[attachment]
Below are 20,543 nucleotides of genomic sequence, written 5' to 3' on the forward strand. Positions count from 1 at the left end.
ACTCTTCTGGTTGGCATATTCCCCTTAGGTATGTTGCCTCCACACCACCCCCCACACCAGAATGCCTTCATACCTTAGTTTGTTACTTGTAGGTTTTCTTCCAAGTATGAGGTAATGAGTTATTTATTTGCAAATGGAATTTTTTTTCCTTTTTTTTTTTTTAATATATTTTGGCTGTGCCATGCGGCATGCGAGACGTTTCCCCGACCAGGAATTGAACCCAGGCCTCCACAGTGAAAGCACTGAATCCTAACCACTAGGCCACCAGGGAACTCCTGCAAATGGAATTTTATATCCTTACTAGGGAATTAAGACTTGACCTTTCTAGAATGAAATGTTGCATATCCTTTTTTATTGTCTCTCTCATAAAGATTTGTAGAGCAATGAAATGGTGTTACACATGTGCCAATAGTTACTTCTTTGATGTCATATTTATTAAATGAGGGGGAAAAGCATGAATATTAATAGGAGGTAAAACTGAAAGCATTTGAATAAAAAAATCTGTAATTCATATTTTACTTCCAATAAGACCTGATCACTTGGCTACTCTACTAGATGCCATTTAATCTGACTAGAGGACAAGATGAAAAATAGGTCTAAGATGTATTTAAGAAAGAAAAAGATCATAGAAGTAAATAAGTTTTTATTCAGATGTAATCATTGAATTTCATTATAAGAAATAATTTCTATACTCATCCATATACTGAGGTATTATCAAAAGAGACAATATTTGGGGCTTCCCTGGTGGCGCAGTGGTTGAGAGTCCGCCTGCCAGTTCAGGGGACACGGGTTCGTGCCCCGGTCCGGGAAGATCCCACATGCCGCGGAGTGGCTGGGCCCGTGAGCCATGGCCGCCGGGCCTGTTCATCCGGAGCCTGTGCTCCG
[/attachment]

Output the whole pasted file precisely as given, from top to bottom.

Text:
Below are 20,543 nucleotides of genomic sequence, written 5' to 3' on the forward strand. Positions count from 1 at the left end.
ACTCTTCTGGTTGGCATATTCCCCTTAGGTATGTTGCCTCCACACCACCCCCCACACCAGAATGCCTTCATACCTTAGTTTGTTACTTGTAGGTTTTCTTCCAAGTATGAGGTAATGAGTTATTTATTTGCAAATGGAATTTTTTTTCCTTTTTTTTTTTTTAATATATTTTGGCTGTGCCATGCGGCATGCGAGACGTTTCCCCGACCAGGAATTGAACCCAGGCCTCCACAGTGAAAGCACTGAATCCTAACCACTAGGCCACCAGGGAACTCCTGCAAATGGAATTTTATATCCTTACTAGGGAATTAAGACTTGACCTTTCTAGAATGAAATGTTGCATATCCTTTTTTATTGTCTCTCTCATAAAGATTTGTAGAGCAATGAAATGGTGTTACACATGTGCCAATAGTTACTTCTTTGATGTCATATTTATTAAATGAGGGGGAAAAGCATGAATATTAATAGGAGGTAAAACTGAAAGCATTTGAATAAAAAAATCTGTAATTCATATTTTACTTCCAATAAGACCTGATCACTTGGCTACTCTACTAGATGCCATTTAATCTGACTAGAGGACAAGATGAAAAATAGGTCTAAGATGTATTTAAGAAAGAAAAAGATCATAGAAGTAAATAAGTTTTTATTCAGATGTAATCATTGAATTTCATTATAAGAAATAATTTCTATACTCATCCATATACTGAGGTATTATCAAAAGAGACAATATTTGGGGCTTCCCTGGTGGCGCAGTGGTTGAGAGTCCGCCTGCCAGTTCAGGGGACACGGGTTCGTGCCCCGGTCCGGGAAGATCCCACATGCCGCGGAGTGGCTGGGCCCGTGAGCCATGGCCGCCGGGCCTGTTCATCCGGAGCCTGTGCTCCG